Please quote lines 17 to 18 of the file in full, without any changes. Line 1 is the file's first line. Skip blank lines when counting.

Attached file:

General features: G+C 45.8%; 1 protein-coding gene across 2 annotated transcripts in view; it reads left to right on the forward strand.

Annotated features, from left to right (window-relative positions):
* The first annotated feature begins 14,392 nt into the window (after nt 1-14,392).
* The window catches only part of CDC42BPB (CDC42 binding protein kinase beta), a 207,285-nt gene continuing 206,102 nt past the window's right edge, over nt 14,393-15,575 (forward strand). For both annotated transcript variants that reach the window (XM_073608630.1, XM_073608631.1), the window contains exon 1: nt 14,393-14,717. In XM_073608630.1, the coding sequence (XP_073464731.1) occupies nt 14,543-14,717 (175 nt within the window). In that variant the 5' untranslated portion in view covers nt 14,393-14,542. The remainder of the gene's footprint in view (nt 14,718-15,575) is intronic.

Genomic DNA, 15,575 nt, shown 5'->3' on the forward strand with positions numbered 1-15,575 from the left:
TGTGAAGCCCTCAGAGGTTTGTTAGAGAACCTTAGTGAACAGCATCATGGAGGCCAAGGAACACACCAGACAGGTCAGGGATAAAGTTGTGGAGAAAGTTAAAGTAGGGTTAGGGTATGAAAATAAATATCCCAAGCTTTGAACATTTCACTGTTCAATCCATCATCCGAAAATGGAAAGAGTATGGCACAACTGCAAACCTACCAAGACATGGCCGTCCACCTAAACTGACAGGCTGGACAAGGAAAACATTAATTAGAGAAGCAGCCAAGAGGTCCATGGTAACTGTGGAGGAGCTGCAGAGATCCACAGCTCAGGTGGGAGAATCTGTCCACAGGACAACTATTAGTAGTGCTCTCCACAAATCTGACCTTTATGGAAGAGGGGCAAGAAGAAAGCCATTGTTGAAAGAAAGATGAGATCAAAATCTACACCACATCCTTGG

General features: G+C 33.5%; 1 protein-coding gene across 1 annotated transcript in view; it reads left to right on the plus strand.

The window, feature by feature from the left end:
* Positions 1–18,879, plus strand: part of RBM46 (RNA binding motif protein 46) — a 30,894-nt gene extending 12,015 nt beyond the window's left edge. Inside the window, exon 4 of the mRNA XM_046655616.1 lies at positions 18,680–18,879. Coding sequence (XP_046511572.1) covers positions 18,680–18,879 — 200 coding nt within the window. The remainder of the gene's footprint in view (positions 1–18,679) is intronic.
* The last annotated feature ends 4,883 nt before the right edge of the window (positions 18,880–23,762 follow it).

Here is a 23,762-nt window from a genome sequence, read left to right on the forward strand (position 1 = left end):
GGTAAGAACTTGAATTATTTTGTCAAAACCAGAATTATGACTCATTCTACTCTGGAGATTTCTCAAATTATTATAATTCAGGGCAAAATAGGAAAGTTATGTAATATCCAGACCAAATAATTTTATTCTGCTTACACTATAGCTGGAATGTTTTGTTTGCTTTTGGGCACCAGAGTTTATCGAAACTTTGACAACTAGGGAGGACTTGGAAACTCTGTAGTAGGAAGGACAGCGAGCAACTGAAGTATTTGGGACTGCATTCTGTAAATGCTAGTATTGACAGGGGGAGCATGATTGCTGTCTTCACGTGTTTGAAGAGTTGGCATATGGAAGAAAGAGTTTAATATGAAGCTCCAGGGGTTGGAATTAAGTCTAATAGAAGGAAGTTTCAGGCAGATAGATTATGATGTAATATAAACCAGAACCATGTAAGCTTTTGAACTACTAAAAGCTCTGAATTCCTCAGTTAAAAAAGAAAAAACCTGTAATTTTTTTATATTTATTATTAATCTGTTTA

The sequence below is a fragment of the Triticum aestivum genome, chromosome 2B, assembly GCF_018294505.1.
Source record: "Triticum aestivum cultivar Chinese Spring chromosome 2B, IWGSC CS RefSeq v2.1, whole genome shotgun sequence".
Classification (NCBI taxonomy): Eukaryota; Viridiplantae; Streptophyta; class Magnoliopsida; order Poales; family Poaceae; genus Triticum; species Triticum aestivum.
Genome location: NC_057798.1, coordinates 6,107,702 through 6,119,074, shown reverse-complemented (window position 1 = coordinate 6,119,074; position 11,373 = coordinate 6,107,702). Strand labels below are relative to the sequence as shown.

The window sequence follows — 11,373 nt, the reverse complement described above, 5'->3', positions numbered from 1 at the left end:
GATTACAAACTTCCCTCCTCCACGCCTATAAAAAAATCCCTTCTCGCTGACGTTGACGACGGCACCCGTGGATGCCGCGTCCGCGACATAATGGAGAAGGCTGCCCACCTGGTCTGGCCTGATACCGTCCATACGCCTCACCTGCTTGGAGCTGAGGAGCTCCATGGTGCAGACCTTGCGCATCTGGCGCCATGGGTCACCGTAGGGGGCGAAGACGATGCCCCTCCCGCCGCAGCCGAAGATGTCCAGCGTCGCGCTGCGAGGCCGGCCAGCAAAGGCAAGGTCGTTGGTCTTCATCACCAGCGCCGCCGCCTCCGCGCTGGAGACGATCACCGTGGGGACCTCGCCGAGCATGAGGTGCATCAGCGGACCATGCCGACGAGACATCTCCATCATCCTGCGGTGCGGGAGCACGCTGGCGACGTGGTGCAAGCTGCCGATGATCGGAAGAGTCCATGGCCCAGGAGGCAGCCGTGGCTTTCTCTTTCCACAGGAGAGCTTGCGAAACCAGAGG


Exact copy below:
The window sequence follows — 11,373 nt, the reverse complement described above, 5'->3', positions numbered from 1 at the left end:
GATTACAAACTTCCCTCCTCCACGCCTATAAAAAAATCCCTTCTCGCTGACGTTGACGACGGCACCCGTGGATGCCGCGTCCGCGACATAATGGAGAAGGCTGCCCACCTGGTCTGGCCTGATACCGTCCATACGCCTCACCTGCTTGGAGCTGAGGAGCTCCATGGTGCAGACCTTGCGCATCTGGCGCCATGGGTCACCGTAGGGGGCGAAGACGATGCCCCTCCCGCCGCAGCCGAAGATGTCCAGCGTCGCGCTGCGAGGCCGGCCAGCAAAGGCAAGGTCGTTGGTCTTCATCACCAGCGCCGCCGCCTCCGCGCTGGAGACGATCACCGTGGGGACCTCGCCGAGCATGAGGTGCATCAGCGGACCATGCCGACGAGACATCTCCATCATCCTGCGGTGCGGGAGCACGCTGGCGACGTGGTGCAAGCTGCCGATGATCGGAAGAGTCCATGGCCCAGGAGGCAGCCGTGGCTTTCTCTTTCCACAGGAGAGCTTGCGAAACCAGAGG